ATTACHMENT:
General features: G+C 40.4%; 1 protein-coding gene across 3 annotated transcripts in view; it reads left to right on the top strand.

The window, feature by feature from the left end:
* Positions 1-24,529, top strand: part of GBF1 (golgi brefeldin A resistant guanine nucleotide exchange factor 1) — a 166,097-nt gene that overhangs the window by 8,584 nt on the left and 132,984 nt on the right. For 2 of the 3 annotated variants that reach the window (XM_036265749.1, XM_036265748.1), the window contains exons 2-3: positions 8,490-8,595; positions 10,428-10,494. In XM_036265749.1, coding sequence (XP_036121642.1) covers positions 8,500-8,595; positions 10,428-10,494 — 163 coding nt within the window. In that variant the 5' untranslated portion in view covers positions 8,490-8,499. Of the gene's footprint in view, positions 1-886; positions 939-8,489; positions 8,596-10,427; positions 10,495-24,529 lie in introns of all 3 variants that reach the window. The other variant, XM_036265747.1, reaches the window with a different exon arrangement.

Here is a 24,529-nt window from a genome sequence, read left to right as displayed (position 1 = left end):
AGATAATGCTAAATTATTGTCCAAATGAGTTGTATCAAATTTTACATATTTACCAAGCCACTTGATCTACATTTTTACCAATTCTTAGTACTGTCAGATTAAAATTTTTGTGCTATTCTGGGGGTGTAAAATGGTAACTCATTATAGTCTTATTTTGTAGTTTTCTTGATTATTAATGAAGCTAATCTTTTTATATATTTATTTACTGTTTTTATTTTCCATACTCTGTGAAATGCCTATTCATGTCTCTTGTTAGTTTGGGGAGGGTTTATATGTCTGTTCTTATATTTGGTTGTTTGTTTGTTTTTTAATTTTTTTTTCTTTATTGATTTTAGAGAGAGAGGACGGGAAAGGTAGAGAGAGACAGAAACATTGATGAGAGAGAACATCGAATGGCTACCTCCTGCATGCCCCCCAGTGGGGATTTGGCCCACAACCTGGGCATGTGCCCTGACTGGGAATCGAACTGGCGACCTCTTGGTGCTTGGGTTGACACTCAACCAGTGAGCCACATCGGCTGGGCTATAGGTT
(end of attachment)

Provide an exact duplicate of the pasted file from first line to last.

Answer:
General features: G+C 40.4%; 1 protein-coding gene across 3 annotated transcripts in view; it reads left to right on the top strand.

The window, feature by feature from the left end:
* Positions 1-24,529, top strand: part of GBF1 (golgi brefeldin A resistant guanine nucleotide exchange factor 1) — a 166,097-nt gene that overhangs the window by 8,584 nt on the left and 132,984 nt on the right. For 2 of the 3 annotated variants that reach the window (XM_036265749.1, XM_036265748.1), the window contains exons 2-3: positions 8,490-8,595; positions 10,428-10,494. In XM_036265749.1, coding sequence (XP_036121642.1) covers positions 8,500-8,595; positions 10,428-10,494 — 163 coding nt within the window. In that variant the 5' untranslated portion in view covers positions 8,490-8,499. Of the gene's footprint in view, positions 1-886; positions 939-8,489; positions 8,596-10,427; positions 10,495-24,529 lie in introns of all 3 variants that reach the window. The other variant, XM_036265747.1, reaches the window with a different exon arrangement.

Here is a 24,529-nt window from a genome sequence, read left to right as displayed (position 1 = left end):
AGATAATGCTAAATTATTGTCCAAATGAGTTGTATCAAATTTTACATATTTACCAAGCCACTTGATCTACATTTTTACCAATTCTTAGTACTGTCAGATTAAAATTTTTGTGCTATTCTGGGGGTGTAAAATGGTAACTCATTATAGTCTTATTTTGTAGTTTTCTTGATTATTAATGAAGCTAATCTTTTTATATATTTATTTACTGTTTTTATTTTCCATACTCTGTGAAATGCCTATTCATGTCTCTTGTTAGTTTGGGGAGGGTTTATATGTCTGTTCTTATATTTGGTTGTTTGTTTGTTTTTTAATTTTTTTTTCTTTATTGATTTTAGAGAGAGAGGACGGGAAAGGTAGAGAGAGACAGAAACATTGATGAGAGAGAACATCGAATGGCTACCTCCTGCATGCCCCCCAGTGGGGATTTGGCCCACAACCTGGGCATGTGCCCTGACTGGGAATCGAACTGGCGACCTCTTGGTGCTTGGGTTGACACTCAACCAGTGAGCCACATCGGCTGGGCTATAGGTT